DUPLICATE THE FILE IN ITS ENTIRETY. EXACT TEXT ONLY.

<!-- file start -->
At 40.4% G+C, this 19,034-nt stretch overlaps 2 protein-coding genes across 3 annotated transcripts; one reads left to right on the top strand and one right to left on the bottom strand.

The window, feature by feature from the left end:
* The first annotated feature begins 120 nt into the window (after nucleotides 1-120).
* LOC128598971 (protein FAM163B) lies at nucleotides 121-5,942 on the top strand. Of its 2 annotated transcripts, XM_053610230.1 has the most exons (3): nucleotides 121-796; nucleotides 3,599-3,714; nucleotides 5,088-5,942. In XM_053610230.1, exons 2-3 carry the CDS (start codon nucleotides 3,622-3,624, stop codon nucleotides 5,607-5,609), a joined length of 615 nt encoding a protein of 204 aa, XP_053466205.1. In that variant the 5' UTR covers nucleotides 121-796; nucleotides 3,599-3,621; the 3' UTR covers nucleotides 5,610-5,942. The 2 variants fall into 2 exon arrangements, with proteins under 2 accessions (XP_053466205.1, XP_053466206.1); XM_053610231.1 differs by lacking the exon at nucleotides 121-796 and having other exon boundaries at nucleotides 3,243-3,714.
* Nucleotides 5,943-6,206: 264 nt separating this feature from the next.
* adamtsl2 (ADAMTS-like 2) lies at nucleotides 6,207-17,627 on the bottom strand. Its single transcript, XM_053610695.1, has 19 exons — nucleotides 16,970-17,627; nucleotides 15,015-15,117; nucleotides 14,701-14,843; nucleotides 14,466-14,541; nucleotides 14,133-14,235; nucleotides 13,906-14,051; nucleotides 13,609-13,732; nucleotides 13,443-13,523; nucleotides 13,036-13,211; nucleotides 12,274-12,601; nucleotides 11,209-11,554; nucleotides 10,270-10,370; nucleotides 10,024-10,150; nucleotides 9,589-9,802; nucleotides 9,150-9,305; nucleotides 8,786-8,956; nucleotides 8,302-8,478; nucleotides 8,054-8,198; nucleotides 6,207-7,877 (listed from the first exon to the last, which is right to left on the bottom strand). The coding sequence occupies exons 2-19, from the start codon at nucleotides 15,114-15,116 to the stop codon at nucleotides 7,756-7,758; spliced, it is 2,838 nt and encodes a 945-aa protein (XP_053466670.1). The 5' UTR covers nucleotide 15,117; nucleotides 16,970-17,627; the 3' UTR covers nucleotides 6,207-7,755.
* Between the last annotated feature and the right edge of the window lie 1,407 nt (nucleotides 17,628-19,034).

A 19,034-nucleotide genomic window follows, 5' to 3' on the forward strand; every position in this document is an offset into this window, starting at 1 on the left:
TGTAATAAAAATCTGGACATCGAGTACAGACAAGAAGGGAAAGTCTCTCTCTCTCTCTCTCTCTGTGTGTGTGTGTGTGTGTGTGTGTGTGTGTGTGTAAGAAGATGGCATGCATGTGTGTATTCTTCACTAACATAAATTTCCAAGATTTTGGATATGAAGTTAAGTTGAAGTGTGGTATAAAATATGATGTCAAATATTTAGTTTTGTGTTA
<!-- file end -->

At 40.4% G+C, this 19,034-nt stretch overlaps 2 protein-coding genes across 3 annotated transcripts; one reads left to right on the top strand and one right to left on the bottom strand.

The window, feature by feature from the left end:
* The first annotated feature begins 120 nt into the window (after nucleotides 1-120).
* LOC128598971 (protein FAM163B) lies at nucleotides 121-5,942 on the top strand. Of its 2 annotated transcripts, XM_053610230.1 has the most exons (3): nucleotides 121-796; nucleotides 3,599-3,714; nucleotides 5,088-5,942. In XM_053610230.1, exons 2-3 carry the CDS (start codon nucleotides 3,622-3,624, stop codon nucleotides 5,607-5,609), a joined length of 615 nt encoding a protein of 204 aa, XP_053466205.1. In that variant the 5' UTR covers nucleotides 121-796; nucleotides 3,599-3,621; the 3' UTR covers nucleotides 5,610-5,942. The 2 variants fall into 2 exon arrangements, with proteins under 2 accessions (XP_053466205.1, XP_053466206.1); XM_053610231.1 differs by lacking the exon at nucleotides 121-796 and having other exon boundaries at nucleotides 3,243-3,714.
* Nucleotides 5,943-6,206: 264 nt separating this feature from the next.
* adamtsl2 (ADAMTS-like 2) lies at nucleotides 6,207-17,627 on the bottom strand. Its single transcript, XM_053610695.1, has 19 exons — nucleotides 16,970-17,627; nucleotides 15,015-15,117; nucleotides 14,701-14,843; nucleotides 14,466-14,541; nucleotides 14,133-14,235; nucleotides 13,906-14,051; nucleotides 13,609-13,732; nucleotides 13,443-13,523; nucleotides 13,036-13,211; nucleotides 12,274-12,601; nucleotides 11,209-11,554; nucleotides 10,270-10,370; nucleotides 10,024-10,150; nucleotides 9,589-9,802; nucleotides 9,150-9,305; nucleotides 8,786-8,956; nucleotides 8,302-8,478; nucleotides 8,054-8,198; nucleotides 6,207-7,877 (listed from the first exon to the last, which is right to left on the bottom strand). The coding sequence occupies exons 2-19, from the start codon at nucleotides 15,114-15,116 to the stop codon at nucleotides 7,756-7,758; spliced, it is 2,838 nt and encodes a 945-aa protein (XP_053466670.1). The 5' UTR covers nucleotide 15,117; nucleotides 16,970-17,627; the 3' UTR covers nucleotides 6,207-7,755.
* Between the last annotated feature and the right edge of the window lie 1,407 nt (nucleotides 17,628-19,034).

A 19,034-nucleotide genomic window follows, 5' to 3' on the forward strand; every position in this document is an offset into this window, starting at 1 on the left:
TGTAATAAAAATCTGGACATCGAGTACAGACAAGAAGGGAAAGTCTCTCTCTCTCTCTCTCTCTGTGTGTGTGTGTGTGTGTGTGTGTGTGTGTGTGTAAGAAGATGGCATGCATGTGTGTATTCTTCACTAACATAAATTTCCAAGATTTTGGATATGAAGTTAAGTTGAAGTGTGGTATAAAATATGATGTCAAATATTTAGTTTTGTGTTA